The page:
cover image How to Grow Up

How to Grow Up

Michelle Tea. Plume, $16 trade paper (304p) ISBN 978-0-14-218119-5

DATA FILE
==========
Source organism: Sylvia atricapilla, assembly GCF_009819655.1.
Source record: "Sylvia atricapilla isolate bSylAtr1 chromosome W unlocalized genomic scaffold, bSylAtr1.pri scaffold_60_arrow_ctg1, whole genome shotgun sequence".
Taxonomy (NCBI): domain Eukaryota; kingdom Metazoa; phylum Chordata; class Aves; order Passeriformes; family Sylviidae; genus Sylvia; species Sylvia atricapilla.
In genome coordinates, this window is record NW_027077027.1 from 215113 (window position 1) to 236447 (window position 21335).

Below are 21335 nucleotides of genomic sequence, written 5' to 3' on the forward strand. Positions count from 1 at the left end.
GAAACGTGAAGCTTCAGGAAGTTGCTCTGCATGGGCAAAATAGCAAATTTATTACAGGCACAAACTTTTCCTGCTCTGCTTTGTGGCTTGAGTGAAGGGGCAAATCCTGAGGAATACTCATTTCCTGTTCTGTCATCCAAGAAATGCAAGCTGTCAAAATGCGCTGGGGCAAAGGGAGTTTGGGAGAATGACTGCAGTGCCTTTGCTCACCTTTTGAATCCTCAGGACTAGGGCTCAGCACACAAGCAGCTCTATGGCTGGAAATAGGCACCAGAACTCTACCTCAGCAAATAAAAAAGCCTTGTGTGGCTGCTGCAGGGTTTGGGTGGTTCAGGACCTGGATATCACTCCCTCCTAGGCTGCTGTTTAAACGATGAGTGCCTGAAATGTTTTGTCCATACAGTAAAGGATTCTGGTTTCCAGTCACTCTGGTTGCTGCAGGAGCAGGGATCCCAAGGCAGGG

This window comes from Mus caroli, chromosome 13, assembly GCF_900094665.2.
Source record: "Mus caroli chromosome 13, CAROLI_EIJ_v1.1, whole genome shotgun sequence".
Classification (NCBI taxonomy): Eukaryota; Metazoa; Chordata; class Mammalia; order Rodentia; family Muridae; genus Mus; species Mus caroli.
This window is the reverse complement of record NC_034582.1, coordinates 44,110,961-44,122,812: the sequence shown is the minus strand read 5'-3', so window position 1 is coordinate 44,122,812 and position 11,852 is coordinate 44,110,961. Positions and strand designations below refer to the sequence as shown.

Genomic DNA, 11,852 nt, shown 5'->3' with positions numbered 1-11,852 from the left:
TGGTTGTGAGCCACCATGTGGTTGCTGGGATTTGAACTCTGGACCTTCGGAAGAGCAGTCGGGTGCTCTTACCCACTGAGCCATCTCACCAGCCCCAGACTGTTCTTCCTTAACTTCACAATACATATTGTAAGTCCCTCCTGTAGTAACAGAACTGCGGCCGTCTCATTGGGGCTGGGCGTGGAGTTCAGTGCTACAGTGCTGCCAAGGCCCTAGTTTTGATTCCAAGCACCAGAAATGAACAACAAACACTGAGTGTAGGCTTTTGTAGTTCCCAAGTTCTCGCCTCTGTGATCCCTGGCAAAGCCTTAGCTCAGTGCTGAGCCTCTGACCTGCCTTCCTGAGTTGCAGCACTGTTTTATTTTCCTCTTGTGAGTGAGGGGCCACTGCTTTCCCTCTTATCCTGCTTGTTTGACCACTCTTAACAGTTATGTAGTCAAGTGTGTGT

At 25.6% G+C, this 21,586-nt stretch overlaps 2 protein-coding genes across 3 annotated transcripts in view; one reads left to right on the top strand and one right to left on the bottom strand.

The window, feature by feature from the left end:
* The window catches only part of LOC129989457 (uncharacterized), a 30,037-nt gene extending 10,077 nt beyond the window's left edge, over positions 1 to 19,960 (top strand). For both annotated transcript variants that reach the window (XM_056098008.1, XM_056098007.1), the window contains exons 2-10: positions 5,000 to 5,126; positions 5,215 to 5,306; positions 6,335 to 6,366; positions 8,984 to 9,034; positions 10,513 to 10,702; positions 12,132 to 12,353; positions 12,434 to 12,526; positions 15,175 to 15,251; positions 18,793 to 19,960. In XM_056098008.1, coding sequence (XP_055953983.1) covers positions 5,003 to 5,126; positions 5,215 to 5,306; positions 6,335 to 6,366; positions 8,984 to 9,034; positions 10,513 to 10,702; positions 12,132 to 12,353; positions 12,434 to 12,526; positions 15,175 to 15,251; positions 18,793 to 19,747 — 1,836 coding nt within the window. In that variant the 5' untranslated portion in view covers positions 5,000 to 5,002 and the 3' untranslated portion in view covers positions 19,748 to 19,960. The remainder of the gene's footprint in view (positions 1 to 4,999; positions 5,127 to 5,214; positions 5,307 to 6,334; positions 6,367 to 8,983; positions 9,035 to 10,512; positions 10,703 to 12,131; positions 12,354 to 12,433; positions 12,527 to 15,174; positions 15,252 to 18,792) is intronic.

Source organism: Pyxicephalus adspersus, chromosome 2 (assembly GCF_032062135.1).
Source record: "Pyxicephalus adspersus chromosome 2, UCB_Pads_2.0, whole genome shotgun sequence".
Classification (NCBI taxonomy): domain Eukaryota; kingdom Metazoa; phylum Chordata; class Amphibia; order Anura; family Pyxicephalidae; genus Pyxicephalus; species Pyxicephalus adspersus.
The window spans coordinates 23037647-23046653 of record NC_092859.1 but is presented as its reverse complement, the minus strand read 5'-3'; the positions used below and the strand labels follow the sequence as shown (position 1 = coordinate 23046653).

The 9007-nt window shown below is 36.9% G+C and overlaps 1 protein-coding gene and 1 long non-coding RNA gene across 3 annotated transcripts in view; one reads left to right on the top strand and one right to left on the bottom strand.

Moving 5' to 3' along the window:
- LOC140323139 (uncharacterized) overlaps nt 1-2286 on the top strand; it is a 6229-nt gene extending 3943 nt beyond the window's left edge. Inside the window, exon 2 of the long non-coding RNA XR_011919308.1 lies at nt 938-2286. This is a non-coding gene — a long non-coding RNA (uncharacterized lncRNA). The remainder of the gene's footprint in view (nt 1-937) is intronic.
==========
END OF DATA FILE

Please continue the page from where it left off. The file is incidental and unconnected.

Tea has written memoirs (e.g., The Chelsea Whistle) about what it’s like to be “born broke, or weird, into tricky families and unsafe towns,” and now comes this tough, quirky volume from the “trembling hard-won perch of adulthood.” The story begins with Tea, age 37 in San Francisco, newly free of a ne’er-do-well ex-boyfriend and sober after nearly killing herself with drugs and alcohol, but living in a group house with “drug-addled 20-somethings cavorting naked through the hallways.” After deciding she would be a wreck if she turned 40 in that house, she claws her way out: first, she gets a job teaching writing, which she abandons to visit Paris; next, she finds a boyfriend who appears civilized but proves to be cruel; finally, she rents an apartment of her own, makes enough money to safely indulge in a $900 leather hoodie, and gets married to a happy woman. Tea’s memoir begins as a narrative, then becomes more of an essay collection. Chapters survey her personalized spirituality (“The Baddest Buddhist”) and her self-care through food (“Eat Me”). The overall feel is of a lecture delivered in the language of self-help: are you “walking on eggshells” in your relationship? This is messy, like Tea’s story, but the narrator is charming and dogged enough to make readers glad that both they and she stuck it out. Agent: Lindsay Edgecombe, Levine Greenberg Literary Agency. (Jan.)